So how does the cost of a man-made diamond compare to those dug out of the earth? According to Diamond Foundry’s website, their lab-grown gemstones have an online price set at 10-15 percent below market price. An individual diamond from their online store costs from $305 for a 0.38 carat round-cut gem to $23,000 for a 2.30 carat gem.
In addition to Roscheisen, the masterminds behind Diamond Foundry are largely engineers from Stanford, Princeton, and MIT. Since its launch in 2015, the company appears to be perfecting its foundry process, productivity, and retail potential as it has made an effort to collaborate with a wide variety of diamond cutters and designers. Its “Real. Unique. World Positive” website slogan is accompanied by attractive images of engagement and wedding rings (loose diamonds are also available at www.diamondfoundry.com). Partnerships with New York City retailers include Clay Pot Nolita (www.clay-pot.com) and Lori McLean Jewelry (www.lorimclean.com).
Diamond Foundry made a splash at a 2017 Paris Fashion Week launch event, at which the company headlined the Fashion Tech Lab presentation. Over 400 fashion luminaries including representatives from Chanel Fine Jewelry, Balenciaga, Dior, Louis Vuitton, and Louboutin were in attendance.
Of his support and belief in Diamond Foundry, DiCaprio posted to his personal Twitter page, “Proud to invest in Diamond Foundry — a co reducing human & environmental toll by sustainably culturing diamonds.”
When it comes to engineered diamonds, some historic brands have been less enthusiastic. Companies like De Beers and Tiffany’s have cultivated their own iconic luxury brands under the notion that diamonds are rare, eternal, and exclusive. In fact, De Beers’s slogan, “a diamond is forever,” perpetuates the idea that the only acceptable option is mined diamonds.
Initially published in 1845, the Tiffany Blue Book was the first collection of extraordinary jewelry available to newlyweds across the United States by mail-order catalog.
Deemed “a rare beauty,” Tiffany yellow diamonds “make a glamorous statement for day or night.” Tiffany’s expertise in yellow diamonds dates back to 1878 when Charles Lewis Tiffany purchased the 287.42 carat Tiffany diamond. This rare specimen was then cut into a brilliant cushion-shape weighing in at 128.54 carats. Yellow diamonds continue to be a draw for the thousands of people who visit Tiffany’s flagship store in New York City every year.
Featured on Meghan Markle’s ring, yellow gold is on the rise for 2019. The bright metal complements almost any type of setting — from pear shaped to stacked and nested rings — and works with both diamonds and gemstones. Yellow gold metals can suit any bride’s ring style, such as vintage, modern, romantic, feminine, and/or classic. Brilliant Earth (www.brilliantearth.com) offers a wide selection of new yellow gold wedding band designs. As described on its website, yellow gold has the potential to “symbolize your love with the warm glow of yellow gold, a classic band, a vintage-inspired style or an ultra-glamorous design.”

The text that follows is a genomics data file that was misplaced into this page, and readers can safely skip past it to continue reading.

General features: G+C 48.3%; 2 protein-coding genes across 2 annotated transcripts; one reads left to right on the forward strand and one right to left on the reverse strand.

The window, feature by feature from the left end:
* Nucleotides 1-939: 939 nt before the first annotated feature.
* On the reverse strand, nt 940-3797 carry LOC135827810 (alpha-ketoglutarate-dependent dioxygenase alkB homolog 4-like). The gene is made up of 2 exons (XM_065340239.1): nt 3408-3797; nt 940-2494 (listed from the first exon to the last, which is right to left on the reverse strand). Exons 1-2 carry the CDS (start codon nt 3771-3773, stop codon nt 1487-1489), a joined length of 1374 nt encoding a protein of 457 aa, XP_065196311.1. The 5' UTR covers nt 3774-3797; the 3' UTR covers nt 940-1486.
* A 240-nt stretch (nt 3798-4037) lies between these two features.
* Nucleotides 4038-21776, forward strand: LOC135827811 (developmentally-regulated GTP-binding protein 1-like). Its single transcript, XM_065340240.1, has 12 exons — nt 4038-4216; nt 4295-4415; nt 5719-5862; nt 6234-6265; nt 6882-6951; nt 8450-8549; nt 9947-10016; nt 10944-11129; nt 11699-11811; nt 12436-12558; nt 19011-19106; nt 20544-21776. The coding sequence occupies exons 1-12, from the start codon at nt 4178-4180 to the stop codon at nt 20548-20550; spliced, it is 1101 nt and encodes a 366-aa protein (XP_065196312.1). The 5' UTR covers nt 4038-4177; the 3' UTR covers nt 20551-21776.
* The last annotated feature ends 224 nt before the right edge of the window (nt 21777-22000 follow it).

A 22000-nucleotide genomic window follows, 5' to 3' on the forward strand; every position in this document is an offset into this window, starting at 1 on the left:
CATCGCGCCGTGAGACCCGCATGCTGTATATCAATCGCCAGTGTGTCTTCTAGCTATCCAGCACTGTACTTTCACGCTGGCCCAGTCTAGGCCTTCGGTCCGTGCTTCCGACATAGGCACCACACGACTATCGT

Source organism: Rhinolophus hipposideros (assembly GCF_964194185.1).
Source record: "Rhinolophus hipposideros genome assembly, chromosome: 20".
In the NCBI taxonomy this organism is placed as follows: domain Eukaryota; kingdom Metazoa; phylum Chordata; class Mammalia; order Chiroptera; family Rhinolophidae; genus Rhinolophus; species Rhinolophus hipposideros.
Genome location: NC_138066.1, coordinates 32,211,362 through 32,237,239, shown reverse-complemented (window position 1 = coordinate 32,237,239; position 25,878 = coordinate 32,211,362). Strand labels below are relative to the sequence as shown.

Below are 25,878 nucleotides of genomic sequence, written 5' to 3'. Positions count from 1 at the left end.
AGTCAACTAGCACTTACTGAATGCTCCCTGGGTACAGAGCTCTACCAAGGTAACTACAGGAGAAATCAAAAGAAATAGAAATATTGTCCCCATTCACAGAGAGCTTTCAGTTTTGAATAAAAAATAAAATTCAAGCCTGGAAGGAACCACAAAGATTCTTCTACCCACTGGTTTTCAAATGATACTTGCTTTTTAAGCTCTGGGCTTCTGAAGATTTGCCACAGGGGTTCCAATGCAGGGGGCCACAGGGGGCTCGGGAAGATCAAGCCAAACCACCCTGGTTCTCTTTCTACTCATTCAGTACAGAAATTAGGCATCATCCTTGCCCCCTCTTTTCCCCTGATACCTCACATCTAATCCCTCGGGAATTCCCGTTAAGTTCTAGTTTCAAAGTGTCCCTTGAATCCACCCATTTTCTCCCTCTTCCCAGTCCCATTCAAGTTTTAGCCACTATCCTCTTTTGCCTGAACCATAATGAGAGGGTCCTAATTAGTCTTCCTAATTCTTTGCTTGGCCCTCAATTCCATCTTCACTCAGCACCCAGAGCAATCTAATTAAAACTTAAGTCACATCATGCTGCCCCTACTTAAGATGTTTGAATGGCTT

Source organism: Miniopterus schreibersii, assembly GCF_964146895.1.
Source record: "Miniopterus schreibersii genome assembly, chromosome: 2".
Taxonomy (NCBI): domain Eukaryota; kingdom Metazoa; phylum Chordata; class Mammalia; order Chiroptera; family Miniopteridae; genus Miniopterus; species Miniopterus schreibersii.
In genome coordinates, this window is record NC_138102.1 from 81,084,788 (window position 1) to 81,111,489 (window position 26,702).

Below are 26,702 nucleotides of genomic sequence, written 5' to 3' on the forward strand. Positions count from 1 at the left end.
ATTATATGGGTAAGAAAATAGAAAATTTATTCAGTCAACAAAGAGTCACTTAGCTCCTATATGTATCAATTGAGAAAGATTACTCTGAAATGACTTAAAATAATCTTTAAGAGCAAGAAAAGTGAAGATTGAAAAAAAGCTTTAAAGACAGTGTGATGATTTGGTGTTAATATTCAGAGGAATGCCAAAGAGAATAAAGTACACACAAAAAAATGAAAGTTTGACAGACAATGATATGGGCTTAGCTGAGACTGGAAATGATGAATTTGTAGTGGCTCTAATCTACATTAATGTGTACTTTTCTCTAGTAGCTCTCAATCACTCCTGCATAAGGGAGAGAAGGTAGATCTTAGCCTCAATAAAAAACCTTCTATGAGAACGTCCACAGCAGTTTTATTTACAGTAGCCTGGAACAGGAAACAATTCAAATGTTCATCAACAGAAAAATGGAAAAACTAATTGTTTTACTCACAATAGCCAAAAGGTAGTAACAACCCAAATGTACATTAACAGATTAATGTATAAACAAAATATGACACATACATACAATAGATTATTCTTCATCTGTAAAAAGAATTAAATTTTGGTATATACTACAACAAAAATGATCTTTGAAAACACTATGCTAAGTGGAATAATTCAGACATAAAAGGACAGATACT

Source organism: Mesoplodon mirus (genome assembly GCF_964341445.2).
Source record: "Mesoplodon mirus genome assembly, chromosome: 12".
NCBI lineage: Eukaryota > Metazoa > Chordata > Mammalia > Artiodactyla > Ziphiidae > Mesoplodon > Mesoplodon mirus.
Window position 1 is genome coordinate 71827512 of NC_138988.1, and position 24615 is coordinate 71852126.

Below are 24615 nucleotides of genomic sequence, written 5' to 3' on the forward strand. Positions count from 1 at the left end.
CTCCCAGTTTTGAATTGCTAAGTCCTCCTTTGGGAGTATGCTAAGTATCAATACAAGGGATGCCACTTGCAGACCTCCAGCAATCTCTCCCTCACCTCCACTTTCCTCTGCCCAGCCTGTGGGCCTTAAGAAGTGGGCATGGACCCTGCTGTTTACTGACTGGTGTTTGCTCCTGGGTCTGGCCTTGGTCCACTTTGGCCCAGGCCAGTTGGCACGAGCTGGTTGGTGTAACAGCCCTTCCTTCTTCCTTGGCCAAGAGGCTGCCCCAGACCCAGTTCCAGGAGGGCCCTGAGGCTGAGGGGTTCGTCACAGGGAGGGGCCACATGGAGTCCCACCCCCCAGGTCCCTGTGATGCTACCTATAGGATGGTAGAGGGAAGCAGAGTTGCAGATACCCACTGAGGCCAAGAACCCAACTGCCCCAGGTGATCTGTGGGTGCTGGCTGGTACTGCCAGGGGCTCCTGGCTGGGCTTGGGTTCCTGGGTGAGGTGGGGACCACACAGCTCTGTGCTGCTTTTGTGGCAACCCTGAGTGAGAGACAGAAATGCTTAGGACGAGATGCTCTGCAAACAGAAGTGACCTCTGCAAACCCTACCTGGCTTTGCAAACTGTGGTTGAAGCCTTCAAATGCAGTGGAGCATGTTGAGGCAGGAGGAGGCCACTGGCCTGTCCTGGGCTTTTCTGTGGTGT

Noted as being “Ethical. Stunning. One-of-a-Kind,” Brilliant Earth allows users to shop diamonds by shape. Options include round, oval, cushion, princess, pear, emerald, marquise, asscher, radiant, and heart. From vivid blue sapphire to sparkling moissanite, Brilliant Earth’s selection of gemstone rings is sure to please. You can create your own individual ring by selecting a gemstone and pairing it with a setting of your choice. You can also shop by gemstone, with aquamarine, morganite, emerald, and sapphire being the particular standouts.
While mixed metals maybe de rigueur for an everyday stack, the engagement ring use of mixed metals is clearly a trend for 2019. As seen by the Ashley Zhang Collet Engagement Ring in Platinum and Yellow Gold with a Cushion-Cut Diamond, the platinum basket on a gold band makes the cushion-cut diamond really shine. Of the Georgian-inspired solitaire, Ashley Zhang told Brides magazine, “When you use a white metal like platinum for the diamond setting, it makes the stone really pop and also accentuates the yellow gold even more. It can be so subtle that people won’t event notice the white metal, or it can be more of a statement choice.”
Another noteworthy design is Zhang’s Grace Emerald Cut Engagement Ring, inspired by Grace Kelly’s iconic engagement ring. The Grace is a classic emerald cut featuring a slim band tapered by baguette diamonds flanking the center emerald cut diamond. The ring can also be custom ordered with a different center stone of your choice. Does your bride have a theatrical flair? Then the Art Deco Jade Ring may be right for her. This stunning Art Deco-era ring is surrounded by a halo of subtly sparkly sing cut diamonds, set in platinum. The platinum shank is beautifully decorated with hand engraving. The ring is circa 1920 (www.ashleyzhangjewelry.com/vintage/art-deco-jade-ring).
The Rules Are Out
In 2019, it appears that brides and grooms can play by their own rulebook. This extends beyond the ring and the dress to coeds on each side of the aisle and mismatched attendant attire (because, why not?). Embracing colors and color trends for 2019 could also include a floral design inspired by the Pantone Color of the Year, Living Coral. Fresh palettes, pops of bold color, and eclectic stationery are all ways for the happy couple to express themselves. “Sociable and spirited” is how Pantone describes the juicy orange-golden shade on its website (www.pantone.com). This “animating and life-affirming hue” could easily be incorporated into a bouquet filled with poppies or a chuppah strung with chrysanthemum flowers in various shades of coral, yellow, orange, and pale pink. In short, there’s no end to the colorful 2019 wedding design trends.